This was a great one this year. After getting bounced around between BYU’s campus (until their English department got too high and mighty for low brow sci-fi/fantasy and stuff that actually, you know, gets read by actual people and not just a bunch of uptight literati snobs in their crappy literati magazines with a readership in the hundreds–literally–and that’s only if you count the editorial staff) and then UVU’s campus (which was good, but now they are remodeling their covention center) so for the first time that I’m aware of LTUE was held in a hotel/convention center like a regular con. We used the Provo Marriot. And personally, I really liked the change.
I know some people think that since LTUE is a writing symposium, and not a regular convention (which tends to be more about fandom) then it should always be held on a university campus. To that I say, grow up. You’ve got to graduate and move on with life sometime. :) Out in the professional corporate world in every other industry we manage to hold educational symposiums all the time without a professor holding our hand.
The important thing is that aspiring writers get to attend and learn to write better. And from what I could see, the attendence this year was remarkable. Pretty much every panel I attended, the room was packed. And these were big rooms, and there were lots of them. When you’ve got a Thursday 9 AM panel and you walk in and there are 200 people trying to get in, then you know that the attendence is going to be good.
The panels were great. I think I was on eight or nine of them. (5 in one day) Which sounds like a lot until I sat down next to Dave Wolverton and saw his card. I think he was on 14. I know he’s a wealth of knowledge, but you can’t just work the poor guy to death like that. Wow.
I’ve found that at educational writing events like this, the panels can go one of two ways. Either the panel will spend their time defining the terms of the subject, and then going over rules, and trends, and all that boring checklist English class bullshit, or the panel will get down to the nuts and bolts, okay this is the topic, we figure you’re all smart enough to know what it is or you wouldn’t be here, so now lets talk about how to actually DO IT professionally so that you can sell some books and GET PAID. Personally, I’m a nuts and bolts kind of guy. Maybe it is my business background (I barely passed every English class I’ve ever been forced to take) so I want to spend that hour sharing tips and tricks and lessons I’ve learned so that you can write better books so you can GET PAID. And of course, tell jokes and screw around and be funny with the other panelists, because believe it or not, you’ll actually remember the class you laughed in.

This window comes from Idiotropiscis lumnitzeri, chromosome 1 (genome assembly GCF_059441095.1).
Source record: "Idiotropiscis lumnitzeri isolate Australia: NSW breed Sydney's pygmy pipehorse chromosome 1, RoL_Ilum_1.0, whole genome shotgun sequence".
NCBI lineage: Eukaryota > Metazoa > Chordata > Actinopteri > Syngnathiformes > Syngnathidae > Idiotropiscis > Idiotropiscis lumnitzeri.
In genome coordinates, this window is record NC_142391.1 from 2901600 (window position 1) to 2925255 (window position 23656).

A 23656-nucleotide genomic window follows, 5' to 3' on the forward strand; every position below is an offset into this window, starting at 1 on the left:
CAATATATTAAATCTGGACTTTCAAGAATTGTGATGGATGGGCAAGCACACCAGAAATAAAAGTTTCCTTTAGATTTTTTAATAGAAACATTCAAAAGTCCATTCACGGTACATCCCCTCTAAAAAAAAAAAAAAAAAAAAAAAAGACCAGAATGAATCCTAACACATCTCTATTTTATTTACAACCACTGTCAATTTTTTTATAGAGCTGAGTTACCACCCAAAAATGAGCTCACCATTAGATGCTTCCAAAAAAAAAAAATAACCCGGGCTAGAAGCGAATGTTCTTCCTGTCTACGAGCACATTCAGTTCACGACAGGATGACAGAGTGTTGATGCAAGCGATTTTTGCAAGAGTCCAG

In that respect I think LTUE is probably the best writing symposium there is. It is three days and it is cheap to attend. I would really encourage everybody who wants to improve as a writer and GET PAID with a publishing deal to try and attend. And from now on, GET PAID will always be capitalized on this blog. :)
I did a solo panel on Writing Action, which went over well. Then there was Gun Use in Fiction, which was pretty good, even though most of it was me putting my firearms instructor hat on telling people not to write all that stupid wrongness that drives us nuts. I was on another about World Building that was a lot of fun where the panel had to first build a fantasy town, and then a sci-fi world, on the fly, in a couple of minutes, in order to show the audience how it can be done. (James A. Owen thinks fast, I was impressed) I was on one about Contemporary Fantasy that was fun. Another about contracts where I was fairly useless (that panel had Dave, who has signed a billion contracts, and Michaelbrent Collings who was an IP lawyer in Hollywood for 10 years, so very valuable info shared).
I attended a few that I wasn’t on, and the best one was Zach “Minimum Wage Historian” Hill’s panel on using real military history to make your fantasy battles better. It was great, he was in the zone, and my one regret was that my buddy Zach didn’t tell the room full of college girls that he was single! WHAT WERE YOU THINKING, MAN!?
Now, for those of us who are already professionals we attend these things for two basic reasons. First, we actually enjoy helping people try and improve. Second, we enjoy hanging out with other writers. And that second order of business means that I get to sneak out and play some Warmachine.
This is my side of the table Thursday night, with Howard Tayler’s big rock monster coming over to kick my poor conquistador’s face’s in.
But I brought my own giant steam powered robot! Much violence ensued while we ate Indian food. But in the end, the Monster Hunter Nation was triumphant and Schlock Mercenary had been defeated. (just barely, and I’m 1-3 playing against Howard, so I really can’t talk too much smack)
Speaking of food, the highlight of LTUE was this friggin’ thing.
That is a buffalo, pastrami, fried egg burger, and it was possibly one of the tastiest burgers I’ve ever had in my entire life. And it was a hotel burger! How is this possible? I don’t know, but I had to quote How I Met Your Mother as I ate it. “This burger is God talking to man through food.” Yes. It was that good. But then the rest of the con couldn’t have any, because my table of novelists had eaten all the buffalos.
So that was it for my fifth LTUE. It was good to see many old friends and make new ones.
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